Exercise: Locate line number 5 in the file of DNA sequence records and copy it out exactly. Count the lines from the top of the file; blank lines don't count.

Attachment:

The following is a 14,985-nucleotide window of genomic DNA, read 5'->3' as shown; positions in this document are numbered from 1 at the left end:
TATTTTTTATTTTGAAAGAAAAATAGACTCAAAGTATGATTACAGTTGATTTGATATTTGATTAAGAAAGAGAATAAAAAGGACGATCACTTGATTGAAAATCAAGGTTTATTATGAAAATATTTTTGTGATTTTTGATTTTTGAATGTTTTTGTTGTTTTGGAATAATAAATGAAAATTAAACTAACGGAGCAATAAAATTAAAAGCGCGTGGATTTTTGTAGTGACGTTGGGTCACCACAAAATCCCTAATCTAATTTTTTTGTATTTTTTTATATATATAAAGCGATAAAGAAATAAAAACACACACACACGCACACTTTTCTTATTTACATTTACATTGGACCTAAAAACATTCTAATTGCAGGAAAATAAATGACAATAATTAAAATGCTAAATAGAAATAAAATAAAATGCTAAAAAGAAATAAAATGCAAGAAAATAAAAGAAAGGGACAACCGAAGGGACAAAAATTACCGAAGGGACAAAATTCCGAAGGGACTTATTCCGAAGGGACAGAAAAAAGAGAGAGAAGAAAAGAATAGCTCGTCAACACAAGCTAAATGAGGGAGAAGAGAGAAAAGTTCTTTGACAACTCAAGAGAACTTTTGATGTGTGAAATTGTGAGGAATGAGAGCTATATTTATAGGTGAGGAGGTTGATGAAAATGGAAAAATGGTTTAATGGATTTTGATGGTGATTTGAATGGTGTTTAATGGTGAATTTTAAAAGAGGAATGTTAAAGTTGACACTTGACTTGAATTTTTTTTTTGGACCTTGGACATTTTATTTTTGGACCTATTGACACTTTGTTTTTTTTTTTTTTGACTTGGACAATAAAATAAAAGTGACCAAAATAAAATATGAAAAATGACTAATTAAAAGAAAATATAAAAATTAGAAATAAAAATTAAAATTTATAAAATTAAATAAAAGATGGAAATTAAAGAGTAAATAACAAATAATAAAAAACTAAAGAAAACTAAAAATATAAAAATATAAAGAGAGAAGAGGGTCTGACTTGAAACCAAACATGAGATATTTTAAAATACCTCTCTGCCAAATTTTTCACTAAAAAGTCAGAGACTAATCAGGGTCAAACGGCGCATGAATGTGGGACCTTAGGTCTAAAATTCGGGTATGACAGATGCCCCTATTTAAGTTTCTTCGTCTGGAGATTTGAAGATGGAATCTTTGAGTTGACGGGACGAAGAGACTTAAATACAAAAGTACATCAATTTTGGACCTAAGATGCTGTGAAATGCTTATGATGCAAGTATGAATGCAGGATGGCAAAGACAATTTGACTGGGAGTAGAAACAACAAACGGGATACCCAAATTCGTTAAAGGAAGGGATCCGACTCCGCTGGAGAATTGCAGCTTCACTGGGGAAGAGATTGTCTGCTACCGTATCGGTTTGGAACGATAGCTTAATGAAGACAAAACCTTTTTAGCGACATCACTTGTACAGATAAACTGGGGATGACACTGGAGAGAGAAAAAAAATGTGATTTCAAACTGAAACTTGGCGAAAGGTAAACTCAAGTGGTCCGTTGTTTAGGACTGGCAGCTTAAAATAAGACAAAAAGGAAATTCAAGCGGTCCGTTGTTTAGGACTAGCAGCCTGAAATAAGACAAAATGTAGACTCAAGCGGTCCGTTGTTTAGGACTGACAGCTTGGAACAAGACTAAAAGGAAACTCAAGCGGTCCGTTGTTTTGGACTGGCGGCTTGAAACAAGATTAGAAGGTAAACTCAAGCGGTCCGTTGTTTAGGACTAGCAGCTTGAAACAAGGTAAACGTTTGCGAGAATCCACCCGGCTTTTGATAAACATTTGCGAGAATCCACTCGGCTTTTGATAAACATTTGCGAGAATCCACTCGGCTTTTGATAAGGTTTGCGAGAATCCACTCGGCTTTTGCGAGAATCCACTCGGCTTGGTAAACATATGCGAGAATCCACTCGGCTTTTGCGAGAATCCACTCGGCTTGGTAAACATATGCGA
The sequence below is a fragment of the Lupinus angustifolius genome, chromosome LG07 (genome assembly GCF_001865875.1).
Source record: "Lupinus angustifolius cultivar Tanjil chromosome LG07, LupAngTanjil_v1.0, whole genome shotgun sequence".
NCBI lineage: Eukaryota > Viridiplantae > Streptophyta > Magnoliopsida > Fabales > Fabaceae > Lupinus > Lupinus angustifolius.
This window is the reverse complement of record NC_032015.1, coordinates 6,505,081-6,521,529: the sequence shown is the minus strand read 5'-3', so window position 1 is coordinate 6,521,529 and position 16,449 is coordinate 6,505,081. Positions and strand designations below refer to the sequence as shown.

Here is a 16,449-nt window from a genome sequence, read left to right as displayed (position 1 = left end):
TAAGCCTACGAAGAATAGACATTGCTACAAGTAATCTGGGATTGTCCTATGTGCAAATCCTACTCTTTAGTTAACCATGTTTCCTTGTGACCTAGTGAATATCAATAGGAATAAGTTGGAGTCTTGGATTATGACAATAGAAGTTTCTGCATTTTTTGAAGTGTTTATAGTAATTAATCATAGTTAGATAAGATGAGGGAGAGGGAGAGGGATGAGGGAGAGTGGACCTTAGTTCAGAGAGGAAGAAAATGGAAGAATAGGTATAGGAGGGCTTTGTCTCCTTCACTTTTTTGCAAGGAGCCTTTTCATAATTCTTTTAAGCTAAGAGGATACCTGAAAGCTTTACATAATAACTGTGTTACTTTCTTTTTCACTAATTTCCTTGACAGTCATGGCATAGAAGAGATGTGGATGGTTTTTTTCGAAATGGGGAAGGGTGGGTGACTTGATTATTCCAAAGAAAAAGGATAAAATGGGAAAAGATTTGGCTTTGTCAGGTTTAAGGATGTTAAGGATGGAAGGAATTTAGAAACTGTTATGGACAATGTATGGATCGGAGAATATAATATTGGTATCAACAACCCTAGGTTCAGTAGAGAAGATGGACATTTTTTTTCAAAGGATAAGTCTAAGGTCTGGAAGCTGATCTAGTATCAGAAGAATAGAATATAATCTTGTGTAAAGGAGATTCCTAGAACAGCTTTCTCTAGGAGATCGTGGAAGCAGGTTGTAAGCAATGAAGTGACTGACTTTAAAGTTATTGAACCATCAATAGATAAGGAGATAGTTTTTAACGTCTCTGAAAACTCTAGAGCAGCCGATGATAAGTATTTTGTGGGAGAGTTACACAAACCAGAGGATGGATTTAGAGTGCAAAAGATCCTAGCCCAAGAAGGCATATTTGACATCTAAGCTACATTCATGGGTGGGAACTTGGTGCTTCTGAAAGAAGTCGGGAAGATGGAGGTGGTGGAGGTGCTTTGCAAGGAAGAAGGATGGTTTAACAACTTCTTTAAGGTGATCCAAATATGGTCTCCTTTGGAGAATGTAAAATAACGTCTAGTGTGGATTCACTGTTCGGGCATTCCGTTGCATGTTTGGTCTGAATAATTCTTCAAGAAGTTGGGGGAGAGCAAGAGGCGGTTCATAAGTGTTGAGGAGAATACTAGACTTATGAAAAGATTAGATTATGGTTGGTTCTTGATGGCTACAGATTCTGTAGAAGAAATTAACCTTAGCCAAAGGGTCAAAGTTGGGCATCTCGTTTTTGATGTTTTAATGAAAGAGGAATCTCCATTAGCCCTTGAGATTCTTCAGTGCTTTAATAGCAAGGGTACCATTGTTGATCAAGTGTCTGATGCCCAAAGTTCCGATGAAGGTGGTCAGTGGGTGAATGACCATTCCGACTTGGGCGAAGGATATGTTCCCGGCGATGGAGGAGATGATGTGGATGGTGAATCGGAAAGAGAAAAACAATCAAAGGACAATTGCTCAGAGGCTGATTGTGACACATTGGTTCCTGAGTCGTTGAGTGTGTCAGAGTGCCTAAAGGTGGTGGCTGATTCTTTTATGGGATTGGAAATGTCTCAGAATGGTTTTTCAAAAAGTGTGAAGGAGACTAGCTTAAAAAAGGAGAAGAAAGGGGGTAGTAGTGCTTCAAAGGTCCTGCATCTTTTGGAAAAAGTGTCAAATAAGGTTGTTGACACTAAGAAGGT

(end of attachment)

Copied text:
NCBI lineage: Eukaryota > Viridiplantae > Streptophyta > Magnoliopsida > Fabales > Fabaceae > Lupinus > Lupinus angustifolius.